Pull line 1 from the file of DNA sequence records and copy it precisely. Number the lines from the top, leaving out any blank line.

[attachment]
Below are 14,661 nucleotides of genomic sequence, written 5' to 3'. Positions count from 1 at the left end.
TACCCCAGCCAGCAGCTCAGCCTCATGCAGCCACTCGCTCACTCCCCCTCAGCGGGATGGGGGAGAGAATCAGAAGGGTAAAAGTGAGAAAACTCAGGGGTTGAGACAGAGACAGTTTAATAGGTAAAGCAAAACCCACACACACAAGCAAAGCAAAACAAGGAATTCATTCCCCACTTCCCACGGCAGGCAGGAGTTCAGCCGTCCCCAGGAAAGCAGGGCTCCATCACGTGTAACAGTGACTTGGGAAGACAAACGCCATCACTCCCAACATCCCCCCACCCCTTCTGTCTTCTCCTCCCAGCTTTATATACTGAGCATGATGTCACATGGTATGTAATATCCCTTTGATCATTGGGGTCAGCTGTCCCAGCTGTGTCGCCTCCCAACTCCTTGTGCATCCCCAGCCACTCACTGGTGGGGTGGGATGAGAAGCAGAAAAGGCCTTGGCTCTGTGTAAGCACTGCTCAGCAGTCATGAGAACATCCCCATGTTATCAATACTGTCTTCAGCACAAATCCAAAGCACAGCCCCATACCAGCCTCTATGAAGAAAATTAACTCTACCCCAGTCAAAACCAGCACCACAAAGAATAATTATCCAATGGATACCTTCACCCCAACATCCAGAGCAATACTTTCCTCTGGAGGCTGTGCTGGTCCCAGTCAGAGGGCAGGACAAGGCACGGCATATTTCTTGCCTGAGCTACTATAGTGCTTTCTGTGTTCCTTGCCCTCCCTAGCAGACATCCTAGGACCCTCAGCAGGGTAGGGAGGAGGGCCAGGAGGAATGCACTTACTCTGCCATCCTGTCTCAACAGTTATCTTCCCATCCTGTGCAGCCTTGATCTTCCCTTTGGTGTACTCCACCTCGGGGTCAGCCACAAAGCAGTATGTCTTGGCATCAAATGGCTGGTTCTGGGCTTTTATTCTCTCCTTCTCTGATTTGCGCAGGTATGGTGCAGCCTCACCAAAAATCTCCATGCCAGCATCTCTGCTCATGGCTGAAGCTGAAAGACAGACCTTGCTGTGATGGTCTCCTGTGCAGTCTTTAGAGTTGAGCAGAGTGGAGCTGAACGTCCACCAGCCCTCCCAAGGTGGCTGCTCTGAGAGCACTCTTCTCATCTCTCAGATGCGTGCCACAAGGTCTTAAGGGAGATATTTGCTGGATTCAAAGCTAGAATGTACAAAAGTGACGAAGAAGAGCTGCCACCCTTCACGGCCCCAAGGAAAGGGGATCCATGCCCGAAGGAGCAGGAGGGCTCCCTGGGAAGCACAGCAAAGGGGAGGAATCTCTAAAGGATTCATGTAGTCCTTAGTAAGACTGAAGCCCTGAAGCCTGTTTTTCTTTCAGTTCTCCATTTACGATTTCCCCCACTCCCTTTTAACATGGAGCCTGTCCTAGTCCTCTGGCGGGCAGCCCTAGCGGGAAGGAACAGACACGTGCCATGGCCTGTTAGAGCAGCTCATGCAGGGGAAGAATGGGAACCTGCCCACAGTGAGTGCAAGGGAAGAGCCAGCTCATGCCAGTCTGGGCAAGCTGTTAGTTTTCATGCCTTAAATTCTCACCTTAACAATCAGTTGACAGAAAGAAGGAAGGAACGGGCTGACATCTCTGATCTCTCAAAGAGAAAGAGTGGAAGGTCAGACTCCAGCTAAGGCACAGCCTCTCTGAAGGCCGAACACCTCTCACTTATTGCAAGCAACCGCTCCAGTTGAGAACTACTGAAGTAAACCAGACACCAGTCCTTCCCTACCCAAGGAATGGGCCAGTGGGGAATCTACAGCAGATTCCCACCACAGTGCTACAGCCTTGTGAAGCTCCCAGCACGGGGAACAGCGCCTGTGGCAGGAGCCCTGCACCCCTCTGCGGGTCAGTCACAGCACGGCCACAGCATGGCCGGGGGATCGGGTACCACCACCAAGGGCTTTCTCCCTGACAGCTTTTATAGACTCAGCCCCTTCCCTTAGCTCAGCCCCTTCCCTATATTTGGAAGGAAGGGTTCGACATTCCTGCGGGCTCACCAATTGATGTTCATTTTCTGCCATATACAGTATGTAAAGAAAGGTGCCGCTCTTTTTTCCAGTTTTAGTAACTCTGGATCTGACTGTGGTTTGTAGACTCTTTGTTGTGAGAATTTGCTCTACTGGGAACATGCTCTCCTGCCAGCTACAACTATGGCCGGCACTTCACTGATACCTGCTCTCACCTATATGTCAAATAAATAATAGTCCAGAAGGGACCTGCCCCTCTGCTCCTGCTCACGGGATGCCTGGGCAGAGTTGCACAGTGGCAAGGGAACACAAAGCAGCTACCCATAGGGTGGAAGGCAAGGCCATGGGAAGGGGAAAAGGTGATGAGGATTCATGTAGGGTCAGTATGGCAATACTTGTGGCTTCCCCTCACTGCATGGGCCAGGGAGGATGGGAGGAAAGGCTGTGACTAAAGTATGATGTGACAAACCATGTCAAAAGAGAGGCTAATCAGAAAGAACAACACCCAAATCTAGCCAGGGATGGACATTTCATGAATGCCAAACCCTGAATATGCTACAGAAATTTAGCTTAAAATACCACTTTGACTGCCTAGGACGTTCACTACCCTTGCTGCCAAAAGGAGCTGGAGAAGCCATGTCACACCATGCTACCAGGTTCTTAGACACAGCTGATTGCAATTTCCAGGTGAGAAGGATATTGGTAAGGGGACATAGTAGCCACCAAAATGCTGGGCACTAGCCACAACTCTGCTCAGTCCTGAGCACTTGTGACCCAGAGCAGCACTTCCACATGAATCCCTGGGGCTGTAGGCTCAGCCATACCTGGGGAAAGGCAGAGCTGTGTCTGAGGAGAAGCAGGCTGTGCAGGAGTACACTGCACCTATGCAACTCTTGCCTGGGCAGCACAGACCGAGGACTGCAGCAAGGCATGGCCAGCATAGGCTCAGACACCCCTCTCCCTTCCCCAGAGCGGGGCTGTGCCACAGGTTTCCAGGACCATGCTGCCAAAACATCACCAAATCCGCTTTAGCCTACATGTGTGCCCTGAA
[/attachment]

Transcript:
Below are 14,661 nucleotides of genomic sequence, written 5' to 3'. Positions count from 1 at the left end.